Every week, reporters publish stories about companies that have lost thousands, even millions of dollars because of fraud.
They recount the dreadful details of business owners who learned – too late – that a lack of basic controls left their companies vulnerable to pilferage, embezzlement, and other types of misappropriation.
How do these lessons apply to small businesses? After all, small firms generally can’t afford to hire internal auditors or set up separate divisions to break up incompatible duties.
A small company can’t always protect itself in ways larger firms might, but management can establish controls in certain high-risk areas, such as the following:
If at all possible, the owner/manager should sign checks. This control has a dual purpose.
Management can see how the company is spending its money and the cash disbursement function is kept separate from bookkeeping or accounting.
If the same person signs checks and enters disbursement transactions in the accounting records, embezzlement is harder to prevent.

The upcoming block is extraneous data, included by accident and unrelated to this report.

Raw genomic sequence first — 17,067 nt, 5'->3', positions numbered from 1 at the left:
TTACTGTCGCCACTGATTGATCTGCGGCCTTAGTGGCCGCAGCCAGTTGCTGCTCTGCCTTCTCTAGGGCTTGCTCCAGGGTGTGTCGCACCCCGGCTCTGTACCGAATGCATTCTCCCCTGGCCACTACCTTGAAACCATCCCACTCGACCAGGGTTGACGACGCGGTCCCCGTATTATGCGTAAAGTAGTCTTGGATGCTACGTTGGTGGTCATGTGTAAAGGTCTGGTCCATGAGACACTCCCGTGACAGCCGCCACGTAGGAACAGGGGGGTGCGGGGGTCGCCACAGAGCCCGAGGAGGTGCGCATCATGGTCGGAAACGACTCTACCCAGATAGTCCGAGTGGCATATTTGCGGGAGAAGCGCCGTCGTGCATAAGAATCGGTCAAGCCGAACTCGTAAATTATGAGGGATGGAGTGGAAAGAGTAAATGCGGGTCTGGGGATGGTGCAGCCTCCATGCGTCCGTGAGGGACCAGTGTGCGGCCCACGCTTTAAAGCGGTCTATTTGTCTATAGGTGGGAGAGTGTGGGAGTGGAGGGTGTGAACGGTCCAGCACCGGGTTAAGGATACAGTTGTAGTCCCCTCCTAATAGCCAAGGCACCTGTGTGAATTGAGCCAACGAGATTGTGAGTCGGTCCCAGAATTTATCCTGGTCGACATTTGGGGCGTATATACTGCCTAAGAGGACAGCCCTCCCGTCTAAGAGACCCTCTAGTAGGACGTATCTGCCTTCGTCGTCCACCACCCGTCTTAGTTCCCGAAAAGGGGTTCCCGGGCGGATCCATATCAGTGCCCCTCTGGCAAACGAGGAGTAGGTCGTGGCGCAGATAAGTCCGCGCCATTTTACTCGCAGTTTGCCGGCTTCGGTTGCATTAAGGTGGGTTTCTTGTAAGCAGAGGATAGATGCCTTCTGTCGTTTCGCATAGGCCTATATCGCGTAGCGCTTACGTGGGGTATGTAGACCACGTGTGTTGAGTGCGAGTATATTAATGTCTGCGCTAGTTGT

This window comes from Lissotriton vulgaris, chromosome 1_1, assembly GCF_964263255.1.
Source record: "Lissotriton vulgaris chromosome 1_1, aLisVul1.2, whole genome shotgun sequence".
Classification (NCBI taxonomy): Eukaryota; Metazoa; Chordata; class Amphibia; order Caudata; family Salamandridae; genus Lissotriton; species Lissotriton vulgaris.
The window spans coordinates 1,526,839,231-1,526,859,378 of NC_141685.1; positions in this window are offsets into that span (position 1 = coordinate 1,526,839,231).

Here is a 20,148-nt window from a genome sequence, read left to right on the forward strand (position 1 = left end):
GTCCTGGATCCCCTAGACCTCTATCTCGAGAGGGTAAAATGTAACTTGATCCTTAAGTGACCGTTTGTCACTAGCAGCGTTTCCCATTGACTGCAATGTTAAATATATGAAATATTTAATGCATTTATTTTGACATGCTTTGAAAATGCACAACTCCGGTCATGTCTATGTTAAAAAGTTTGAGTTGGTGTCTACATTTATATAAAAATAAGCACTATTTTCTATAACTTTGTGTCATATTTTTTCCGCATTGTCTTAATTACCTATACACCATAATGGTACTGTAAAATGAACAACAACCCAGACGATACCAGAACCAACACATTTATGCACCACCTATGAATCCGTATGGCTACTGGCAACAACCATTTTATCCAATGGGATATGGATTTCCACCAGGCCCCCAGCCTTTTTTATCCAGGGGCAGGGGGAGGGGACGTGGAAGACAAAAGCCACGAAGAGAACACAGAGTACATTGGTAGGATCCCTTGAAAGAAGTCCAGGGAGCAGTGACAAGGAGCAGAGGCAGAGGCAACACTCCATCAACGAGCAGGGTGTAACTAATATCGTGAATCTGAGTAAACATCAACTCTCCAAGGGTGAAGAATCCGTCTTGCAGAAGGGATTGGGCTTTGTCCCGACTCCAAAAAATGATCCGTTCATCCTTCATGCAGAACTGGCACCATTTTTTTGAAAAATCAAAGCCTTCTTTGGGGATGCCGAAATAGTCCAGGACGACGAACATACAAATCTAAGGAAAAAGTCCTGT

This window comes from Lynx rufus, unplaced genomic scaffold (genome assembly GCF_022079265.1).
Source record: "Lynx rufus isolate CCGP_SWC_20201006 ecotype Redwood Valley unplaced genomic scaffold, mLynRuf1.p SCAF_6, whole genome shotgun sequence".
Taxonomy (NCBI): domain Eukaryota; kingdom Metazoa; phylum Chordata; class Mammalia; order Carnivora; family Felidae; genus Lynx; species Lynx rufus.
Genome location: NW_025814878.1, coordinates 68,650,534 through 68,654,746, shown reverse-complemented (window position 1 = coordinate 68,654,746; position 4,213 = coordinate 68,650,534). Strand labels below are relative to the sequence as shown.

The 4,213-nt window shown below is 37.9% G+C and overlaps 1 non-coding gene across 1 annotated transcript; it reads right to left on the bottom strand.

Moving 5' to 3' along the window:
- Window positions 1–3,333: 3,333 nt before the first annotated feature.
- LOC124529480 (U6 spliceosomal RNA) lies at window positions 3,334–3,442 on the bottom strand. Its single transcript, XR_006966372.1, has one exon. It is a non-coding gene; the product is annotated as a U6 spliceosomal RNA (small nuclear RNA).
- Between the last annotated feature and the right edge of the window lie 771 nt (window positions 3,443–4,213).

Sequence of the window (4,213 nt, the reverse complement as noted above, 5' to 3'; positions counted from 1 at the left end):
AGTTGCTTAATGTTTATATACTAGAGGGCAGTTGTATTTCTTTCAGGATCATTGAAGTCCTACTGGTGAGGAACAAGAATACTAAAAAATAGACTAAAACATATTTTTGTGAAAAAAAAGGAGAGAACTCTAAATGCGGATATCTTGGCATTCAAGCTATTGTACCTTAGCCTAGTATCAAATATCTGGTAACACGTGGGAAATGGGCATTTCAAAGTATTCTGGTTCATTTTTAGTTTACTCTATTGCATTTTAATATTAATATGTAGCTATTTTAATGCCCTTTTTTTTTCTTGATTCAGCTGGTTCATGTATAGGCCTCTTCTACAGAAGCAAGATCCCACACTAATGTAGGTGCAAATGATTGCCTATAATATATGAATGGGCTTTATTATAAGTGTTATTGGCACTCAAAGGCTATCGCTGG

Requiring two signatures on checks above a certain amount also provides greater control.
Consider having the owner/manager open the mail, especially if customer collections are a regular part of your business.
Alternatively, you might ask someone separate from the accounting function to open the mail and prepare the deposit slip. Making daily deposits is also a good control.
You can prevent problems later on by performing background checks before hiring key employees, especially those who will be handling cash or other high-risk assets.
But, financial pressures, addictions, and other factors can corrupt even good employees. That’s why managers might consider discreetly monitoring employee lifestyles (without invading their privacy).
An observant manager might note that certain lower-level employees are living well beyond their means, or that warehouse staff are carrying off company materials to remodel personal residences.
Perhaps a small business’ greatest control is the “tone at the top.” If management sets a high standard, employees generally follow.
However, if a manager is perceived as lax – he/she doesn’t respond quickly when evidence of misappropriation surfaces – employees might conclude that theft isn’t such a big deal.
Remember this: A company that fails to establish minimum controls is providing a golden opportunity for fraud.